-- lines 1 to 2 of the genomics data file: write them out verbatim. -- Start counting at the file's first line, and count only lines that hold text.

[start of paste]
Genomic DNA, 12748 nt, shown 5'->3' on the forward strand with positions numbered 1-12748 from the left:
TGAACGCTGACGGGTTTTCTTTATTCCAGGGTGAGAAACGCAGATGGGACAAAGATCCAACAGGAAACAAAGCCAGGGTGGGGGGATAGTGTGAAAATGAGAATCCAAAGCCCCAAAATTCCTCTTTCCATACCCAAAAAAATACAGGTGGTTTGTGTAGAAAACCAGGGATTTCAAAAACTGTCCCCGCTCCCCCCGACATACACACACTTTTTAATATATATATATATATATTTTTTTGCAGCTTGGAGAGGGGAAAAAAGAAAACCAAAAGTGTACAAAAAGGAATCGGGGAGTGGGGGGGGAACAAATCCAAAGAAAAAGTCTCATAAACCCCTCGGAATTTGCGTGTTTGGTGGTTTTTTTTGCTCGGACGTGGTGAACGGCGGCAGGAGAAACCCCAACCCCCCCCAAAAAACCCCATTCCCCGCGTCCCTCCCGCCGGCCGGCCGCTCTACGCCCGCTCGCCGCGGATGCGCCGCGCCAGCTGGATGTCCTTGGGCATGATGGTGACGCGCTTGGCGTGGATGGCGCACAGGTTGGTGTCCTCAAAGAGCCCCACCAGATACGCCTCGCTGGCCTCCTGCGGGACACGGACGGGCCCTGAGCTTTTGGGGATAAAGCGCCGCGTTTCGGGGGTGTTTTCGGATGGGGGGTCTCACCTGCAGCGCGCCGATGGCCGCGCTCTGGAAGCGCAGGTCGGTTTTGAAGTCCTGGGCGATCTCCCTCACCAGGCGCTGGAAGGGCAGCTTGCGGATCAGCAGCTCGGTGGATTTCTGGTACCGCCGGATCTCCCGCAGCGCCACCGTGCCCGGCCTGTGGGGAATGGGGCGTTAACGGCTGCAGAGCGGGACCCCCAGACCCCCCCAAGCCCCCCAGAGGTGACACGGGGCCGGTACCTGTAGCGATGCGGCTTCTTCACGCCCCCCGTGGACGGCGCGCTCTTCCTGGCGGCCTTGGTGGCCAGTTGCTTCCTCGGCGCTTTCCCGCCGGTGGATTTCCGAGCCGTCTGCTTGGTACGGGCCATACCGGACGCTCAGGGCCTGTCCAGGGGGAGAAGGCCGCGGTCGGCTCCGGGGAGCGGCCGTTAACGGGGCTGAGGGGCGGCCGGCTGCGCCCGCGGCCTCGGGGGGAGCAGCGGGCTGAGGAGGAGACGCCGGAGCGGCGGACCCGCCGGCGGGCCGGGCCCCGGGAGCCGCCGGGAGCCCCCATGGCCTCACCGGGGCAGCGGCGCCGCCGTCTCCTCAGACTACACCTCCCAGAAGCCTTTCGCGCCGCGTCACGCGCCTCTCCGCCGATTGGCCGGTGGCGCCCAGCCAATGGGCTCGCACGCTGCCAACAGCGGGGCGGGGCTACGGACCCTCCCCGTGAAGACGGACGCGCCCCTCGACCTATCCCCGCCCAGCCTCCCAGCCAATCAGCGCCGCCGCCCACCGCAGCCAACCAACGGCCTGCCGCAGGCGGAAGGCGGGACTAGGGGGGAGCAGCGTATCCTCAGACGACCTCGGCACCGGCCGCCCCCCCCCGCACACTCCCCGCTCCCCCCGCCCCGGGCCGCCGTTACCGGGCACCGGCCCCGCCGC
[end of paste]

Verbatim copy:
Genomic DNA, 12748 nt, shown 5'->3' on the forward strand with positions numbered 1-12748 from the left:
TGAACGCTGACGGGTTTTCTTTATTCCAGGGTGAGAAACGCAGATGGGACAAAGATCCAACAGGAAACAAAGCCAGGGTGGGGGGATAGTGTGAAAATGAGAATCCAAAGCCCCAAAATTCCTCTTTCCATACCCAAAAAAATACAGGTGGTTTGTGTAGAAAACCAGGGATTTCAAAAACTGTCCCCGCTCCCCCCGACATACACACACTTTTTAATATATATATATATATATTTTTTTGCAGCTTGGAGAGGGGAAAAAAGAAAACCAAAAGTGTACAAAAAGGAATCGGGGAGTGGGGGGGGAACAAATCCAAAGAAAAAGTCTCATAAACCCCTCGGAATTTGCGTGTTTGGTGGTTTTTTTTGCTCGGACGTGGTGAACGGCGGCAGGAGAAACCCCAACCCCCCCCAAAAAACCCCATTCCCCGCGTCCCTCCCGCCGGCCGGCCGCTCTACGCCCGCTCGCCGCGGATGCGCCGCGCCAGCTGGATGTCCTTGGGCATGATGGTGACGCGCTTGGCGTGGATGGCGCACAGGTTGGTGTCCTCAAAGAGCCCCACCAGATACGCCTCGCTGGCCTCCTGCGGGACACGGACGGGCCCTGAGCTTTTGGGGATAAAGCGCCGCGTTTCGGGGGTGTTTTCGGATGGGGGGTCTCACCTGCAGCGCGCCGATGGCCGCGCTCTGGAAGCGCAGGTCGGTTTTGAAGTCCTGGGCGATCTCCCTCACCAGGCGCTGGAAGGGCAGCTTGCGGATCAGCAGCTCGGTGGATTTCTGGTACCGCCGGATCTCCCGCAGCGCCACCGTGCCCGGCCTGTGGGGAATGGGGCGTTAACGGCTGCAGAGCGGGACCCCCAGACCCCCCCAAGCCCCCCAGAGGTGACACGGGGCCGGTACCTGTAGCGATGCGGCTTCTTCACGCCCCCCGTGGACGGCGCGCTCTTCCTGGCGGCCTTGGTGGCCAGTTGCTTCCTCGGCGCTTTCCCGCCGGTGGATTTCCGAGCCGTCTGCTTGGTACGGGCCATACCGGACGCTCAGGGCCTGTCCAGGGGGAGAAGGCCGCGGTCGGCTCCGGGGAGCGGCCGTTAACGGGGCTGAGGGGCGGCCGGCTGCGCCCGCGGCCTCGGGGGGAGCAGCGGGCTGAGGAGGAGACGCCGGAGCGGCGGACCCGCCGGCGGGCCGGGCCCCGGGAGCCGCCGGGAGCCCCCATGGCCTCACCGGGGCAGCGGCGCCGCCGTCTCCTCAGACTACACCTCCCAGAAGCCTTTCGCGCCGCGTCACGCGCCTCTCCGCCGATTGGCCGGTGGCGCCCAGCCAATGGGCTCGCACGCTGCCAACAGCGGGGCGGGGCTACGGACCCTCCCCGTGAAGACGGACGCGCCCCTCGACCTATCCCCGCCCAGCCTCCCAGCCAATCAGCGCCGCCGCCCACCGCAGCCAACCAACGGCCTGCCGCAGGCGGAAGGCGGGACTAGGGGGGAGCAGCGTATCCTCAGACGACCTCGGCACCGGCCGCCCCCCCCCGCACACTCCCCGCTCCCCCCGCCCCGGGCCGCCGTTACCGGGCACCGGCCCCGCCGC